AI editor turns microbes into renewable fuels | Inquirer Technology

AI editor turns microbes into renewable fuels

01:12 PM November 15, 2023

Oak Ridge National Laboratory researchers used artificial intelligence and other scientific fields to improve their CRISPR Cas9 genome editing tools. As a result, they can genetically alter microbes to produce renewable chemicals and fuels. Also, Interesting Engineering said the study will prevent expensive “typos” in editing an organism’s genetic code. 

You can find many scientists developing new renewable energy sources, and the ones from genetically modified microbes are a welcome addition. Soon, artificial intelligence may unlock a more eco-friendly and sustainable future from microbes. Moreover, the AI editor may facilitate drug development by taking them from specific genomes.

This article will discuss how scientists created their AI editor and used it to produce renewable energy from microbes. Later, I will cover similar AI applications.


How does the AI editor work?

Visual representation explaining the functionality of an AI editor, demonstrating the technology behind its operations.

CRISPR, or Clustered Regularly Interspaced Short Palindromic Repeats, is a bioengineering tool that modifies genetic code to improve an organism’s performance and correct mutations. Also, the CRISPR Cas9 tool uses a unique guide RNA that aids the Cas9 enzyme to bind with a genome. 


However, it’s more effective on mammalian cells and fruit flies, not microbes. That is why they needed a better understanding of cell nuclei, which store genetic material. 

Consequently, Oak Ridge National Laboratory scientists built an artificial intelligence model called iterative random forest. The AI trained on a dataset containing 50,000 guide RNAs targeting the E. coli bacteria’s genome.

“The model helped us identify clues about the molecular mechanisms that underpin the efficiency of our guide RNAs,” said Erica Prates, computational systems biologist at ORNL, “giving us a rich library of molecular information that can help us improve CRISPR technology.”

Unlike other AI editors, the scientists designed it as an explainable program. The unique design prevents the black box problem plaguing most AI software.

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The black box problem refers to the phenomenon where artificial intelligence becomes so complex that even its creators can’t understand how it is transforming. More importantly, refining CRISPR Cas9 models facilitates linking genes to physical traits.


As mentioned, the AI editor can modify microbe genomes to improve bioenergy feedstock plants and bacterial fermentation of biomass. “We’re greatly improving our predictions of guide RNA with this research,” stated Carrie Eckert, Synthetic Biology group leader at ORNL.

“This paper even has implications across the human scale,” she added. “If you’re looking at any sort of drug development, for instance, where you’re using CRISPR to target a specific region of the genome, you must have the most accurate model to predict those guides.”

What are the other similar AI applications?

Exploration of various AI applications, with a focus on the AI editor and its counterparts, providing a comprehensive overview.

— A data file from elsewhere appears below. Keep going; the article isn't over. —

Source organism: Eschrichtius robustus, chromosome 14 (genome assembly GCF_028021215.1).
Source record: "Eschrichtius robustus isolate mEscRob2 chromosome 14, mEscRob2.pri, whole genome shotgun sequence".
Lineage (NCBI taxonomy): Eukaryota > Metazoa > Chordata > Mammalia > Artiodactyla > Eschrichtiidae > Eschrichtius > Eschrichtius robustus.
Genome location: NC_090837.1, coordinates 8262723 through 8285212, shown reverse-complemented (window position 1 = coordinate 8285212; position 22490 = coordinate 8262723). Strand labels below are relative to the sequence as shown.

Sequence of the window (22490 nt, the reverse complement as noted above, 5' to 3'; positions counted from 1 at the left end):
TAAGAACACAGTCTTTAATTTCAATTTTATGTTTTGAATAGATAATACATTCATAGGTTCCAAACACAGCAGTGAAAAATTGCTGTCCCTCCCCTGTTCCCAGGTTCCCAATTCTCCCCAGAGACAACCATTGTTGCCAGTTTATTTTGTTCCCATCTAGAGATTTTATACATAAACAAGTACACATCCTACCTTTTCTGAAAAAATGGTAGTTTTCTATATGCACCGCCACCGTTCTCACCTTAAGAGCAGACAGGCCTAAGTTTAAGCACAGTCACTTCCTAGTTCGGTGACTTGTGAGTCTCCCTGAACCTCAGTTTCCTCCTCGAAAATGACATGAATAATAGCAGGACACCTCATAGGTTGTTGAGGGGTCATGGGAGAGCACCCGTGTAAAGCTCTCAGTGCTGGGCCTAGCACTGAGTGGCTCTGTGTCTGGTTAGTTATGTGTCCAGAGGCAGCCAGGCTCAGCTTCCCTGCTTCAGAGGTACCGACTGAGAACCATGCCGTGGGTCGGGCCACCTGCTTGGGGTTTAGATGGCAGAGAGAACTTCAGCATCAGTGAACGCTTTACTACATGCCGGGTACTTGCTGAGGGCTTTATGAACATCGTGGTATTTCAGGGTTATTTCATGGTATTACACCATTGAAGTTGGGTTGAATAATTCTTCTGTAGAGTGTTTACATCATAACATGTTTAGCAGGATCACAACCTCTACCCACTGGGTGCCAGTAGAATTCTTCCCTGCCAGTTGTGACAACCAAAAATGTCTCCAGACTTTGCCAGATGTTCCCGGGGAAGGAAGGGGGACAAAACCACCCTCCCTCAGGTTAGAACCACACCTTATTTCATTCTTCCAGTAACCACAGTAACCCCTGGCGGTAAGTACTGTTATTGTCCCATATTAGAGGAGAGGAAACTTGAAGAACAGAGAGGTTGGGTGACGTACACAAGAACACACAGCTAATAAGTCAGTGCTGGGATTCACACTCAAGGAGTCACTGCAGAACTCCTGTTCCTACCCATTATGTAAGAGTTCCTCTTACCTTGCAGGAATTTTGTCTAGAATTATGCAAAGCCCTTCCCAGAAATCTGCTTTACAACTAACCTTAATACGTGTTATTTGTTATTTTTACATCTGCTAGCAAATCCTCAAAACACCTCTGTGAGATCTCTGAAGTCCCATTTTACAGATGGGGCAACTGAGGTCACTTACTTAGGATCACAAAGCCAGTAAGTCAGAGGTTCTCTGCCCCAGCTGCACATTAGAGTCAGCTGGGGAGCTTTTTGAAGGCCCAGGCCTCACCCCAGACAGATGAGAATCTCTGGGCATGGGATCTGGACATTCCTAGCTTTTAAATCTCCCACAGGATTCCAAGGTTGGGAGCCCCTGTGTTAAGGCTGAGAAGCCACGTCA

Several companies have been exploring AI’s medical research applications. For example, Insilico Medicine created the world’s first fully AI-generated drug.

The Hong Kong-based biotechnology firm calls it INS018_055, which would treat idiopathic pulmonary fibrosis. It created this wondrous technology with its Pharma.AI, which has three parts:

  • PandaOmics identifies the parts of a virus that a drug must target.
  • Chemistry42 designs new potential drug compounds that aim at PandaOmics’ targets.
  • InClinico predicts the success rate of clinical trials and identifies trial design issues.

The tech startup used Pharma.AI to design and synthesize roughly 80 molecules. Identifying targets and determining a promising drug candidate took around 18 months. As a result, it achieved “unprecedented success rates for preclinical drug candidates.”

The LabGenius company also used artificial intelligence to facilitate antibody production. Its namesake AI program produces an antibody from millions of possible combinations quickly.

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LabGenius makes antibody development easier and faster than humans doing it manually. “The only input you give the system as a human is, here’s an example of a healthy cell, here’s an example of a diseased cell,” the CEO said. “And then you let the system explore the different [antibody] designs that can differentiate between them.”

The AI program chooses more than 700 initial options from 100,000 potential antibodies. Afterward, it designs, builds, and tests them automatically.” Meanwhile, humans oversee the process by moving samples from one machine to another.

It learns from experimental results, increasing the chances of producing better results. As a result, it is significantly more efficient than human protein designers.


Oak Ridge National Laboratory researchers developed an AI editor for microbe genomes. Soon, it could help us produce renewable energy from microorganisms.

It also makes genome editing more effective and efficient than ever. Nevertheless, the scientists plan to improve their tool using data from other lab experiments and microbial species.

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Gain more information about this study by checking the ORNL webpage. Moreover, learn more about the latest digital tips and trends at Inquirer Tech. 

TOPICS: AI, Health, interesting topics, Science and technology, Trending
TAGS: AI, Health, interesting topics, Science and technology, Trending

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